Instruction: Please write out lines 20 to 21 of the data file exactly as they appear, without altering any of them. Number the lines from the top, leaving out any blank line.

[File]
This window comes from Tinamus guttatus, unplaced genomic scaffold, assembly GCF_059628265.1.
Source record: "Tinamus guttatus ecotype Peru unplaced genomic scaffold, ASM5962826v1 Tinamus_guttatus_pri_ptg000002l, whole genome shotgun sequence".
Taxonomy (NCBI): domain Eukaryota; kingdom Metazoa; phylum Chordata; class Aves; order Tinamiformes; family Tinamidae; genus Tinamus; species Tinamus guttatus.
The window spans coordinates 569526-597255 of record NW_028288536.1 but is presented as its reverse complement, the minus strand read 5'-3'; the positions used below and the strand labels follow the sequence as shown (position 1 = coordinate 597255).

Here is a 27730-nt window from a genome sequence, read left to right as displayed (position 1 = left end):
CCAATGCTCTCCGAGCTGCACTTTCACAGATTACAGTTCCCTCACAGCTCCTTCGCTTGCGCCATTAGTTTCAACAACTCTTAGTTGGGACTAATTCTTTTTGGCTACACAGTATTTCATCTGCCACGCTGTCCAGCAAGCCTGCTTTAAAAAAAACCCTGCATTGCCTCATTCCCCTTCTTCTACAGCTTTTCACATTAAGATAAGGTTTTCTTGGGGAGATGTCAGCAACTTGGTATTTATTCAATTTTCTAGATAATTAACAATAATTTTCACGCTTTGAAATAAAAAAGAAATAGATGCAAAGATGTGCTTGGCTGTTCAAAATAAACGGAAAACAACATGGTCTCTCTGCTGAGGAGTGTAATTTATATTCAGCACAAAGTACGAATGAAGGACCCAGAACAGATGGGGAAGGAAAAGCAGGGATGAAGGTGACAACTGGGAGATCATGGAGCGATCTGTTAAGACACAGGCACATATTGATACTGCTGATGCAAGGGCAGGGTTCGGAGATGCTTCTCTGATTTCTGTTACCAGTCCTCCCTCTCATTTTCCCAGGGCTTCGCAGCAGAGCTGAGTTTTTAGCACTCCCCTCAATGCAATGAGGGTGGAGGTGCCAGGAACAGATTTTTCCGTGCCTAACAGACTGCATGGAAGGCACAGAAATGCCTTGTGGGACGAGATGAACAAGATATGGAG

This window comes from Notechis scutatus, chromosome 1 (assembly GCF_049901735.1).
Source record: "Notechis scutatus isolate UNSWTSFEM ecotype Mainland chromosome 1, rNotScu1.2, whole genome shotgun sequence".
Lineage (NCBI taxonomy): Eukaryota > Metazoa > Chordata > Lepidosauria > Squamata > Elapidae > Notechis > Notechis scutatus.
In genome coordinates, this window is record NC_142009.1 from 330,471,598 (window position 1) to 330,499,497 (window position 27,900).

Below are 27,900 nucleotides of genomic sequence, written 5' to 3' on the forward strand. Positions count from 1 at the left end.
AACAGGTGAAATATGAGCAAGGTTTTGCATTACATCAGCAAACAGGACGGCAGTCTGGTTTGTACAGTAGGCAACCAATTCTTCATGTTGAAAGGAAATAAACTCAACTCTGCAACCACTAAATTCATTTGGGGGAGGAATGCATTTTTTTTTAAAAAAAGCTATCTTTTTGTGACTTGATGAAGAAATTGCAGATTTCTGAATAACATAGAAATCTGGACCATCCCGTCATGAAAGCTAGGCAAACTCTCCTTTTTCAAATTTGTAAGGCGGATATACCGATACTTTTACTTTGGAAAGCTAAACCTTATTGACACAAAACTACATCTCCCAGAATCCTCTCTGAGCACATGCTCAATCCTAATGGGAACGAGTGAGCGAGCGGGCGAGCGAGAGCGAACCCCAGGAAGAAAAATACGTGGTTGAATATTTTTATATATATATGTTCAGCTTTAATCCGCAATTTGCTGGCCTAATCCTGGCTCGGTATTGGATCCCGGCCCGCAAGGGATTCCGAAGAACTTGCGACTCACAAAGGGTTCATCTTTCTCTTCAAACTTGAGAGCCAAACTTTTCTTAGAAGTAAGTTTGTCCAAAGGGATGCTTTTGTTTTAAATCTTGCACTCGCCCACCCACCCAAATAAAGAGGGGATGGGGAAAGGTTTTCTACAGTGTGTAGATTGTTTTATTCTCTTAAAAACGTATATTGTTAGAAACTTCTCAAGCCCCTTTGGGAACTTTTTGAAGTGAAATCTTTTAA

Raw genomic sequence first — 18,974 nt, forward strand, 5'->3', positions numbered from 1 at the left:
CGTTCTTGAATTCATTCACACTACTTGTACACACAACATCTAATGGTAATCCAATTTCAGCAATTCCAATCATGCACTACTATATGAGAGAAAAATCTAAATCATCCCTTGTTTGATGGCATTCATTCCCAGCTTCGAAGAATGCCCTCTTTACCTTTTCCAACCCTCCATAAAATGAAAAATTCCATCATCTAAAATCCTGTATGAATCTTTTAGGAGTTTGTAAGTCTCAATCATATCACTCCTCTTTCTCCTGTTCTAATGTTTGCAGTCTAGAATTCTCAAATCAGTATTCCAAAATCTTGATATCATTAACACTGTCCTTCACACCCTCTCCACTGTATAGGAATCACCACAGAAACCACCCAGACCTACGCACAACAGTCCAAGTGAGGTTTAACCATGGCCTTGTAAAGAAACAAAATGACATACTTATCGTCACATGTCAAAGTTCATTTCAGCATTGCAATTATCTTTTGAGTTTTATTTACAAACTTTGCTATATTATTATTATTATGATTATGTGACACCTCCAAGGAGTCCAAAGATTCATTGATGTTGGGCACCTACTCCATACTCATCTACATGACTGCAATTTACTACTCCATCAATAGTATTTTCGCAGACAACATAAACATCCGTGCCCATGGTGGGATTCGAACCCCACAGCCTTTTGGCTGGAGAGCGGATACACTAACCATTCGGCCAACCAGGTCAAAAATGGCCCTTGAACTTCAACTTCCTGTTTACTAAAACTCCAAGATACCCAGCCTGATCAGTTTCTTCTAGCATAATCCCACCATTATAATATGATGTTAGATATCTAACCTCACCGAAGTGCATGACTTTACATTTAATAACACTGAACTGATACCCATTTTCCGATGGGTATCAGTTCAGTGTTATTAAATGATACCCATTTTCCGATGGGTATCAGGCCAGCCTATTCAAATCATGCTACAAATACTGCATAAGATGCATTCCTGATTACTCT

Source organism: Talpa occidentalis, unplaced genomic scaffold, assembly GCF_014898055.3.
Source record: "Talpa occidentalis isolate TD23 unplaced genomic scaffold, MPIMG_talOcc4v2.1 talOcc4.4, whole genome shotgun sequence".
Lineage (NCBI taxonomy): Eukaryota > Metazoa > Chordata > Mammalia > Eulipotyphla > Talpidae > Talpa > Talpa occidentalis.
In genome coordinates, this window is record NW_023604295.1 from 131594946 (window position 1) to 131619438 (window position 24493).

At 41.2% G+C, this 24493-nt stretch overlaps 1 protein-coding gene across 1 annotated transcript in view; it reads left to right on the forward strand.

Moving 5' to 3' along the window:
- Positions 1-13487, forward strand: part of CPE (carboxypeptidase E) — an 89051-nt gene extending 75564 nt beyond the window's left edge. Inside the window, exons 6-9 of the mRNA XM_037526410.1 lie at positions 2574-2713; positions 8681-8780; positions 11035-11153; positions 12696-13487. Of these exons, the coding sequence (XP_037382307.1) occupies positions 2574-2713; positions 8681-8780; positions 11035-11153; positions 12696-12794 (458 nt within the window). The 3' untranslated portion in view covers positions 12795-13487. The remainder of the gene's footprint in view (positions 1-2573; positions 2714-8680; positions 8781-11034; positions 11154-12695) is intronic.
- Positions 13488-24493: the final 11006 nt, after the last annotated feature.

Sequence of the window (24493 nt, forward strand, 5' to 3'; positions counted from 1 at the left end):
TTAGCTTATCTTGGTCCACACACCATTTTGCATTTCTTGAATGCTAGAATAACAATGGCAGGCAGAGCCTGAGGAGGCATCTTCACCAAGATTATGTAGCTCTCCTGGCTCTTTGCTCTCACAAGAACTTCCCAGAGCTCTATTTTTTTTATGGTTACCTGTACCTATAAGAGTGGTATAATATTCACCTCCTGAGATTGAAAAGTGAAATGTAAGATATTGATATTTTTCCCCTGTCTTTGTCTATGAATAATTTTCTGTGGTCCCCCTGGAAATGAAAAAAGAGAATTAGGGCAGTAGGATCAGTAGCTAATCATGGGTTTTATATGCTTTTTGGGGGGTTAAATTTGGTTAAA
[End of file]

Moving 5' to 3' along the window:
- Positions 1-13487, forward strand: part of CPE (carboxypeptidase E) — an 89051-nt gene extending 75564 nt beyond the window's left edge. Inside the window, exons 6-9 of the mRNA XM_037526410.1 lie at positions 2574-2713; positions 8681-8780; positions 11035-11153; positions 12696-13487. Of these exons, the coding sequence (XP_037382307.1) occupies positions 2574-2713; positions 8681-8780; positions 11035-11153; positions 12696-12794 (458 nt within the window). The 3' untranslated portion in view covers positions 12795-13487. The remainder of the gene's footprint in view (positions 1-2573; positions 2714-8680; positions 8781-11034; positions 11154-12695) is intronic.